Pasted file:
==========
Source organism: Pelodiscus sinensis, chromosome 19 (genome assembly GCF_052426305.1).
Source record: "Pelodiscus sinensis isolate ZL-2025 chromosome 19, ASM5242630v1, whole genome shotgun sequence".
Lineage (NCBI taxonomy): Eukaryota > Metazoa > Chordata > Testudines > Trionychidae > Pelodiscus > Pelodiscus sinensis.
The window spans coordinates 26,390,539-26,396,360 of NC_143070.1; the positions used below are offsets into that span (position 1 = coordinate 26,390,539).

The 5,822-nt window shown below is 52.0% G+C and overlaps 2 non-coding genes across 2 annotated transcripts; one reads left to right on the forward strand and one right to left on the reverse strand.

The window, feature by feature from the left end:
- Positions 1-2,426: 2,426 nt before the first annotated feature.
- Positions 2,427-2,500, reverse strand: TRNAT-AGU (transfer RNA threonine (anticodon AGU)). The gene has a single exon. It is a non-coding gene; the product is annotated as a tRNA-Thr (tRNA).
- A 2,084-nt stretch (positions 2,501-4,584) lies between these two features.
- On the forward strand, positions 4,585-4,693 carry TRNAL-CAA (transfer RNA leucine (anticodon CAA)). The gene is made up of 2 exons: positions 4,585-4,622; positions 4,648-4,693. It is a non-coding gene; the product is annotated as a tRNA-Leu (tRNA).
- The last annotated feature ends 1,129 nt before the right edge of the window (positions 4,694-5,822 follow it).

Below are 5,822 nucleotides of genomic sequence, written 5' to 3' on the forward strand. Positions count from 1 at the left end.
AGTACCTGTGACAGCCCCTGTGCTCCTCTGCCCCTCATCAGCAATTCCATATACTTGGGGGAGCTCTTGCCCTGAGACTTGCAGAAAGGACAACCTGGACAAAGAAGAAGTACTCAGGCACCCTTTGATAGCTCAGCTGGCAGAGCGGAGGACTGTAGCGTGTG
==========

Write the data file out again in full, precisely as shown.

Source organism: Pelodiscus sinensis, chromosome 19 (genome assembly GCF_052426305.1).
Source record: "Pelodiscus sinensis isolate ZL-2025 chromosome 19, ASM5242630v1, whole genome shotgun sequence".
Lineage (NCBI taxonomy): Eukaryota > Metazoa > Chordata > Testudines > Trionychidae > Pelodiscus > Pelodiscus sinensis.
The window spans coordinates 26,390,539-26,396,360 of NC_143070.1; the positions used below are offsets into that span (position 1 = coordinate 26,390,539).

The 5,822-nt window shown below is 52.0% G+C and overlaps 2 non-coding genes across 2 annotated transcripts; one reads left to right on the forward strand and one right to left on the reverse strand.

The window, feature by feature from the left end:
- Positions 1-2,426: 2,426 nt before the first annotated feature.
- Positions 2,427-2,500, reverse strand: TRNAT-AGU (transfer RNA threonine (anticodon AGU)). The gene has a single exon. It is a non-coding gene; the product is annotated as a tRNA-Thr (tRNA).
- A 2,084-nt stretch (positions 2,501-4,584) lies between these two features.
- On the forward strand, positions 4,585-4,693 carry TRNAL-CAA (transfer RNA leucine (anticodon CAA)). The gene is made up of 2 exons: positions 4,585-4,622; positions 4,648-4,693. It is a non-coding gene; the product is annotated as a tRNA-Leu (tRNA).
- The last annotated feature ends 1,129 nt before the right edge of the window (positions 4,694-5,822 follow it).

Below are 5,822 nucleotides of genomic sequence, written 5' to 3' on the forward strand. Positions count from 1 at the left end.
AGTACCTGTGACAGCCCCTGTGCTCCTCTGCCCCTCATCAGCAATTCCATATACTTGGGGGAGCTCTTGCCCTGAGACTTGCAGAAAGGACAACCTGGACAAAGAAGAAGTACTCAGGCACCCTTTGATAGCTCAGCTGGCAGAGCGGAGGACTGTAGCGTGTG